Superintendent:
You know, I was a middle school principal and remembering locker combinations is one of the main stresses of being in middle school. But I have confidence. You can do it. Just write it down.

Student:
It's kinda like scary. I don't know if I'm really ready to have all those classes and remember where they are and remember my locker combination.

Superintendent:
Well, the cool thing about middle school is they have the pizza line in the cafeteria every day.

Student:
Yum.

Superintendent:
So there's that other, other question? The pizza's really good.

Student:
Okay. I'm honestly kind of excited because I never get to do many plays and I'm going to do a ton of plays and I really love acting.

Superintendent:
There will be some good opportunities going forward. What's it like to be in Ms. Smith's class?

Student:
It's pretty fun. And sometimes she does stuff you don't expect. Like when you ask her to do something, sometimes she'll actually say yes, when you don't expect it.

Superintendent:
Like, what have you asked her to do that she did?

Student:
Like one time we asked you if we could pull another Kerplunk and she said, yes.

Superintendent:
Another Kerplunk. What's a Kerplunk?

Student:
This thing of marbles, and when you pull a thing, the marbles fall, and when we get all the marbles, we get a party. Can we just pull another one just because, and they were expecting, absolutely not. And I just did just because.

Superintendent:
So she's full of surprises. Is that fair to say? Isabelle, you didn't raise your hand, but tell me, what's it like in Ms. Smith's class?

Student:
Very laid back. She's not too strict when we have to get our science done and it's a little bit late, it's not the end of the world.

Superintendent:
So it's more about learning than it is about timing. Okay. Awesome. Who else wants to tell me a little bit about Ms. Smith's class?

Student:
Sometimes we'll like have the theme for the day. One time there was a day where it was like bootcamp and we like did challenges to like earn dog tags and stuff.

Superintendent:
So what were some of the challenges?

Student:
Well, we like did assignments and like we did pushups and jumping jacks.

Superintendent:
Well, Connor has his dog tags right there.

Student:
I don't remember the assignment necessarily, but they do remember the bootcamp. So I guess it was grammar. We did grammar bootcamp.

Superintendent:
I love grammar. If you were going to tell a fifth grade student who knew they were coming into Ms. Smith's class next year, what would you tell them?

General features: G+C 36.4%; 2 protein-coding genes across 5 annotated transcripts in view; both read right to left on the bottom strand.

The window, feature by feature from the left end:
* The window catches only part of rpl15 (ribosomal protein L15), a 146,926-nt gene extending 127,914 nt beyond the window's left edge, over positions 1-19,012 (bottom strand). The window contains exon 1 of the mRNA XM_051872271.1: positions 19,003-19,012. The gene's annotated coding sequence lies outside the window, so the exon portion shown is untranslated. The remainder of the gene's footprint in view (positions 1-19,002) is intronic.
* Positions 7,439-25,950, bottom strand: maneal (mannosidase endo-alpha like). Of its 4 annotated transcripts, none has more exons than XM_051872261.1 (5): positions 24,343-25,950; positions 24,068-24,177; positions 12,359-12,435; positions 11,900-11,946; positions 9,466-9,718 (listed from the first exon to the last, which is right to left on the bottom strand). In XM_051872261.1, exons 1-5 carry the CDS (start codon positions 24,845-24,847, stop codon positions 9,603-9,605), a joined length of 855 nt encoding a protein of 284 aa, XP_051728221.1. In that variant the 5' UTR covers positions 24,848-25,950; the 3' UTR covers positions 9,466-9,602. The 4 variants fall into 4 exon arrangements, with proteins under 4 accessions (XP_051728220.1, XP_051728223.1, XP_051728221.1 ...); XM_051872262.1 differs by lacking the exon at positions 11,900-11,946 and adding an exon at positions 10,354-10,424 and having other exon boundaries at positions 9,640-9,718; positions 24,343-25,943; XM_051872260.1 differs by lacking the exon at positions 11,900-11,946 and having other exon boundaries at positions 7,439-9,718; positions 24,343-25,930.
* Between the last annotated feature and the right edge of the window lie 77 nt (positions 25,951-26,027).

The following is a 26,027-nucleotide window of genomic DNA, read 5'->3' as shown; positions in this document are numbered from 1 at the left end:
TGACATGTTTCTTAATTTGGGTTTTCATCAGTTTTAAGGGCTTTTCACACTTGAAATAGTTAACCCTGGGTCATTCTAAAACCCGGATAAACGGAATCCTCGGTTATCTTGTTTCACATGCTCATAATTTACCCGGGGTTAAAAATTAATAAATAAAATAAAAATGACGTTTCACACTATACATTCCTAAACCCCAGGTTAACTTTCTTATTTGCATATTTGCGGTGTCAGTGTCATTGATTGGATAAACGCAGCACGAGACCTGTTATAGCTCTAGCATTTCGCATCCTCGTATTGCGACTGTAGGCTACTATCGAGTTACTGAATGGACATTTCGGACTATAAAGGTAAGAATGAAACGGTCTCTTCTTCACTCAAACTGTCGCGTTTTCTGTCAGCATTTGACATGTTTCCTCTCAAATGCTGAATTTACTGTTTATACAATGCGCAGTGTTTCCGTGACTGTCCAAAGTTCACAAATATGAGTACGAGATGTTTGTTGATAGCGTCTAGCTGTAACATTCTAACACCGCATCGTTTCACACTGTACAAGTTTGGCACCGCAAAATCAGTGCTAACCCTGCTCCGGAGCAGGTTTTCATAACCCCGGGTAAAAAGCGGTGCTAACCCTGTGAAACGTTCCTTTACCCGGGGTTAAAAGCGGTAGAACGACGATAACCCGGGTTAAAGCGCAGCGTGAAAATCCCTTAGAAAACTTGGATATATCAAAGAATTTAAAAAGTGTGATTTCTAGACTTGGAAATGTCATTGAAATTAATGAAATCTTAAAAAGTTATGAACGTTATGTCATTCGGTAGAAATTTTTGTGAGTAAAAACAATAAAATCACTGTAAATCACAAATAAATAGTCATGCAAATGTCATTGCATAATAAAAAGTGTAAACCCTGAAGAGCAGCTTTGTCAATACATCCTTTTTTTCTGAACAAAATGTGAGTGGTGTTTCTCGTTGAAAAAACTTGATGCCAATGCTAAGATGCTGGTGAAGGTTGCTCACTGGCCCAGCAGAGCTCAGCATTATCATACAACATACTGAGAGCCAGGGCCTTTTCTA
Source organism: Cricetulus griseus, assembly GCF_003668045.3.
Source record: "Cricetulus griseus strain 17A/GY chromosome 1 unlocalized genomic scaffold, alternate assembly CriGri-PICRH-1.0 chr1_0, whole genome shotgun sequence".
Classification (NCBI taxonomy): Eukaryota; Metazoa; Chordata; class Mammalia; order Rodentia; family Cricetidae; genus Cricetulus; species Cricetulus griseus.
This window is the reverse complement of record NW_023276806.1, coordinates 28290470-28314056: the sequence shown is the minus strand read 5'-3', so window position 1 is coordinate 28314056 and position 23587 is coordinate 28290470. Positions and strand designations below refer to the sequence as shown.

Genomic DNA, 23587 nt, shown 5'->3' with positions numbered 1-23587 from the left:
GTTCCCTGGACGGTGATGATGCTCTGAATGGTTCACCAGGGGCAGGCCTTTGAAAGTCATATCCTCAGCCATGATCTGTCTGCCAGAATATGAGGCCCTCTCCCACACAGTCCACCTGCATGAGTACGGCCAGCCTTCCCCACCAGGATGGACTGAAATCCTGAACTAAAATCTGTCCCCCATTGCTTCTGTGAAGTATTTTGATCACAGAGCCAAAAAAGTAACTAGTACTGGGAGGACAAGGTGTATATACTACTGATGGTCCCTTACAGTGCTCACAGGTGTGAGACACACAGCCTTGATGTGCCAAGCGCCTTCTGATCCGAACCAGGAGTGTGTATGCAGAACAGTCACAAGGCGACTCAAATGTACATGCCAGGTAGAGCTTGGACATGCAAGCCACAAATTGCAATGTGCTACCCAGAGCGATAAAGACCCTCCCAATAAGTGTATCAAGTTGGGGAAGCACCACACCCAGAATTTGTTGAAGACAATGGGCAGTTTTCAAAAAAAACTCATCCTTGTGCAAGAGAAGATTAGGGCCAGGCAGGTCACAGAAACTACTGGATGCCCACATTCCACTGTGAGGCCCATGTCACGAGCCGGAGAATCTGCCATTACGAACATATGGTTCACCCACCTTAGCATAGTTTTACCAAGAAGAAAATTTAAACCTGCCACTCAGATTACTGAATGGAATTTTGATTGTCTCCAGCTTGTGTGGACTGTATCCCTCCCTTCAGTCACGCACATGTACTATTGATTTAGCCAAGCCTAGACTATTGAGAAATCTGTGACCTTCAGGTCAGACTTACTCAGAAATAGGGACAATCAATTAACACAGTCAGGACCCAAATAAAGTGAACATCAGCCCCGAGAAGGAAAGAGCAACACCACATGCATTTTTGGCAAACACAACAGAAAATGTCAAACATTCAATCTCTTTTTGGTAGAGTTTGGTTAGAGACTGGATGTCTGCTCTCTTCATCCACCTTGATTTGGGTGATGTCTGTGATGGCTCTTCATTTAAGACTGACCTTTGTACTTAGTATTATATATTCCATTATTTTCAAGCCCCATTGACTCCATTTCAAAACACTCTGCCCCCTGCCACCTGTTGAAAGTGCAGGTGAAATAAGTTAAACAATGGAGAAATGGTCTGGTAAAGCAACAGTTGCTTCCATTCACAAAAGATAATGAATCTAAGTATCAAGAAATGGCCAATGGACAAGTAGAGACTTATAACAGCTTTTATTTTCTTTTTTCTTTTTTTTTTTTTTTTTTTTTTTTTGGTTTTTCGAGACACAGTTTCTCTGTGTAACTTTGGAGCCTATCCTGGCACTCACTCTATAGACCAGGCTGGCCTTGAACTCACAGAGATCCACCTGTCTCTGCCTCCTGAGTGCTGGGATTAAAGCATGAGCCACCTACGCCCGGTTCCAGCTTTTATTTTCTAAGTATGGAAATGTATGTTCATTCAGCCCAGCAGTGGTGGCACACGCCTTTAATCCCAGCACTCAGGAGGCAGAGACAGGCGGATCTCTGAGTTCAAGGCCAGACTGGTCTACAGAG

Student:
Be prepared for some fun.

Superintendent:
Thank you, Tyler. Be honest. Why is that correct?

Student:
That's really all he cares about.

Student:
Don't expect  anything because it's always the opposite of what you would expect.

Superintendent:
So I guess she has your attention. Is that fair to say?  I see lots of heads nodding. How do you think Ms. Smith feels about you?

Student:
Probably thinks we're crazy, but also awesome.

Superintendent:
Crazy, but also awesome. I would agree. Malia, what do you think she thinks about you guys?

Student:
Well, hopefully she misses us. When we leave to middle school, maybe in a video or two she'll say, I miss you.

Superintendent:
What will you remember most about being in Ms Smith's class this year? And it can be before closure or after closure.

Student:
Halloween will never be the same because she has to make Halloween the best and we just had a really fun year. Oh, and we'll remember how good of a teacher you were.

Student:
Ms. Smith made reading fun. Remember just vibing in Ms. Smith's class in the mornings and then after lunch all day. School got closed this year and we just did a bunch of like random and totally unexpected things that  you don't forget this thing and ........ are you there? Yeah. Sorry. My brother just stormed in and asked me to print a coloring page. So what I'll probably remember most is when we've got to pull up Kerplunk, we would plug, we would drum roll and it was like calling, it would call right back to us kids in the other classes with drummer roll right back.

Superintendent:
Oh, so when you drum roll, the other classes would hear it and join.

Student:
You always thought there was like some sort of earthquake.

Superintendent:
Thank you so much. This was great. I could talk to you all day, but I will not take up your day. Can you guys care to give a shout out for Ms. Smith? Give me a nice applause for Ms. Smith because she's awesome.

Thanks to Ms. Smith at her sixth grade students for taking time to visit with me and share their thoughts on this school year. I applaud all teachers and students for the hard work and dedication that has gone into at-home learning. I appreciate all the parents are doing as well.

Thank you for joining us on the Supercast. Stay safe, stay well. And remember, education is the most important thing you will do today. We'll see you out there.